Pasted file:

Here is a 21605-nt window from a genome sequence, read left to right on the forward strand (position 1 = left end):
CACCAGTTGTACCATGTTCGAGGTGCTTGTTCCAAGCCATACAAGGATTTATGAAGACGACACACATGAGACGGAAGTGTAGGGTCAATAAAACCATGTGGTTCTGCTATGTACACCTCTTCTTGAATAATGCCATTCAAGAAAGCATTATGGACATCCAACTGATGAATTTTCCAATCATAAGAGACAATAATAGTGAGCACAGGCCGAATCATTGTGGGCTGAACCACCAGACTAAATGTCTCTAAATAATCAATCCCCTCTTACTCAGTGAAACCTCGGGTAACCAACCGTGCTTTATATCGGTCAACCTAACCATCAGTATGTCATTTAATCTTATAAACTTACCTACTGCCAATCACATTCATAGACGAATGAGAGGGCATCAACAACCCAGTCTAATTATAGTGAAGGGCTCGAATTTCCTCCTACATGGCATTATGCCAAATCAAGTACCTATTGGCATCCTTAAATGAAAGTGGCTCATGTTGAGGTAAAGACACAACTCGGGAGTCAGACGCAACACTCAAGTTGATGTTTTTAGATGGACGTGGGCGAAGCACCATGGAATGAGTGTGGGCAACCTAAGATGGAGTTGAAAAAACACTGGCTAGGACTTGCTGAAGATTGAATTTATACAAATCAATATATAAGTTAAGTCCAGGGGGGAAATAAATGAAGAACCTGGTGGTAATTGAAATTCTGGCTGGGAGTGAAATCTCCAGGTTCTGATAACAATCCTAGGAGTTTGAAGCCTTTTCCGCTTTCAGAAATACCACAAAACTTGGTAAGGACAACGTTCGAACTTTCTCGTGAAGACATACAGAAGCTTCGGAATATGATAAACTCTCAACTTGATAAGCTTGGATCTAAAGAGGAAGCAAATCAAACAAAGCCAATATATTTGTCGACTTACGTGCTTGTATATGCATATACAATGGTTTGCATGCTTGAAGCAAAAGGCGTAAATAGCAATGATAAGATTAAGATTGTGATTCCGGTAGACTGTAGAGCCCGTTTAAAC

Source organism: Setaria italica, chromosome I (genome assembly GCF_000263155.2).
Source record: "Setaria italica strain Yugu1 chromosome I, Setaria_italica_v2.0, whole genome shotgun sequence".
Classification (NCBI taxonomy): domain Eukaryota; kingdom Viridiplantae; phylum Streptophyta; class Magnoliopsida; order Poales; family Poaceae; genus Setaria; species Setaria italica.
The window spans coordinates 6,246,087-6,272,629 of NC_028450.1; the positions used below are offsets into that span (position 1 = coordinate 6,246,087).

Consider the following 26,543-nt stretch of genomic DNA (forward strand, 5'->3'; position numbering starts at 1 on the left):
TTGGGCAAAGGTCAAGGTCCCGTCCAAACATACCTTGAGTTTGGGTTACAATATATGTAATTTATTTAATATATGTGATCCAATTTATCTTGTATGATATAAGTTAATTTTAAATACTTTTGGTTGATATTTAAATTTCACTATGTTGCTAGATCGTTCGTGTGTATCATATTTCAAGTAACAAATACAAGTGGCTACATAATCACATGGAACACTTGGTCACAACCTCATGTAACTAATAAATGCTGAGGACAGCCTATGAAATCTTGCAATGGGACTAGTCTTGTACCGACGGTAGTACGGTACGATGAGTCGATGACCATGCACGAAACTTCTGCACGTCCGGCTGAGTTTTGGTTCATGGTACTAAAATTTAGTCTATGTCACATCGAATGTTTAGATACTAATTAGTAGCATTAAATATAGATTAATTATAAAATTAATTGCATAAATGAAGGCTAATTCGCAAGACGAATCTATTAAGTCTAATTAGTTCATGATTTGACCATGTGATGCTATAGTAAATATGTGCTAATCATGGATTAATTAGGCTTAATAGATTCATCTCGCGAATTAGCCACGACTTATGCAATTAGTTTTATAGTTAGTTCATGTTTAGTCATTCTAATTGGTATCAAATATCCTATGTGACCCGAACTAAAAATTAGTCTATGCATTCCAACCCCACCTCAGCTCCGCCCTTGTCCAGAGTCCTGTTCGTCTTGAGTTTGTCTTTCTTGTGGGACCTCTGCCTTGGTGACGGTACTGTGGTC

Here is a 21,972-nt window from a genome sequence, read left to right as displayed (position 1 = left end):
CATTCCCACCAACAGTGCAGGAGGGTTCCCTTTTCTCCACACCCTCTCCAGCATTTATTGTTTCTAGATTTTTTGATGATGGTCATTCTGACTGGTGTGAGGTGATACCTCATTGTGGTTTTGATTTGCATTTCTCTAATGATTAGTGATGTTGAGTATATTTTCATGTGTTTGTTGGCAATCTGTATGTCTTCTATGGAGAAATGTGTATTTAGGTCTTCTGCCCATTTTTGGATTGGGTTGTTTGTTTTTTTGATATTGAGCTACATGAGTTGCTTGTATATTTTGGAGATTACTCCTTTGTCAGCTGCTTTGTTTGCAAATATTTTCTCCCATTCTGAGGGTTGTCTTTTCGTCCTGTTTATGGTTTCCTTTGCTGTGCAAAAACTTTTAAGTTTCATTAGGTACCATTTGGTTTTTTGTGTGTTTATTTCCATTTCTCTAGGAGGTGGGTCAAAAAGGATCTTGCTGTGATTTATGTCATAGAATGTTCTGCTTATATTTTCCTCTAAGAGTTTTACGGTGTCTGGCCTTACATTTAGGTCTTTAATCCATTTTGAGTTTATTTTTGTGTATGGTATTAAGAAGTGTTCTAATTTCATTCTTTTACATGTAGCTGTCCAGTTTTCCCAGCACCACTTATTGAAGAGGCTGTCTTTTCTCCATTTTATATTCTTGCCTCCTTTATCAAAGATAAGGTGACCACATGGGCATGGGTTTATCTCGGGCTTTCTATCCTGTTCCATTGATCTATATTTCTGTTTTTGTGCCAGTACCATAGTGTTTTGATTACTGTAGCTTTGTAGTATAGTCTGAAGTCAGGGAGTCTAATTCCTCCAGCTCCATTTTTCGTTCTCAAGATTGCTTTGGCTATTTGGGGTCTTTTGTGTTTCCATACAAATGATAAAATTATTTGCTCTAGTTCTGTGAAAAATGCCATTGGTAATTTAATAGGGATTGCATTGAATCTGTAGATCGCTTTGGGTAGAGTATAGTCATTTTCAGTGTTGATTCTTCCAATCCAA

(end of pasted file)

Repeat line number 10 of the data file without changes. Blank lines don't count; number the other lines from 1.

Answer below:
CATTCCCACCAACAGTGCAGGAGGGTTCCCTTTTCTCCACACCCTCTCCAGCATTTATTGTTTCTAGATTTTTTGATGATGGTCATTCTGACTGGTGTGAGGTGATACCTCATTGTGGTTTTGATTTGCATTTCTCTAATGATTAGTGATGTTGAGTATATTTTCATGTGTTTGTTGGCAATCTGTATGTCTTCTATGGAGAAATGTGTATTTAGGTCTTCTGCCCATTTTTGGATTGGGTTGTTTGTTTTTTTGATATTGAGCTACATGAGTTGCTTGTATATTTTGGAGATTACTCCTTTGTCAGCTGCTTTGTTTGCAAATATTTTCTCCCATTCTGAGGGTTGTCTTTTCGTCCTGTTTATGGTTTCCTTTGCTGTGCAAAAACTTTTAAGTTTCATTAGGTACCATTTGGTTTTTTGTGTGTTTATTTCCATTTCTCTAGGAGGTGGGTCAAAAAGGATCTTGCTGTGATTTATGTCATAGAATGTTCTGCTTATATTTTCCTCTAAGAGTTTTACGGTGTCTGGCCTTACATTTAGGTCTTTAATCCATTTTGAGTTTATTTTTGTGTATGGTATTAAGAAGTGTTCTAATTTCATTCTTTTACATGTAGCTGTCCAGTTTTCCCAGCACCACTTATTGAAGAGGCTGTCTTTTCTCCATTTTATATTCTTGCCTCCTTTATCAAAGATAAGGTGACCACATGGGCATGGGTTTATCTCGGGCTTTCTATCCTGTTCCATTGATCTATATTTCTGTTTTTGTGCCAGTACCATAGTGTTTTGATTACTGTAGCTTTGTAGTATAGTCTGAAGTCAGGGAGTCTAATTCCTCCAGCTCCATTTTTCGTTCTCAAGATTGCTTTGGCTATTTGGGGTCTTTTGTGTTTCCATACAAATGATAAAATTATTTGCTCTAGTTCTGTGAAAAATGCCATTGGTAATTTAATAGGGATTGCATTGAATCTGTAGATCGCTTTGGGTAGAGTATAGTCATTTTCAGTGTTGATTCTTCCAATCCAA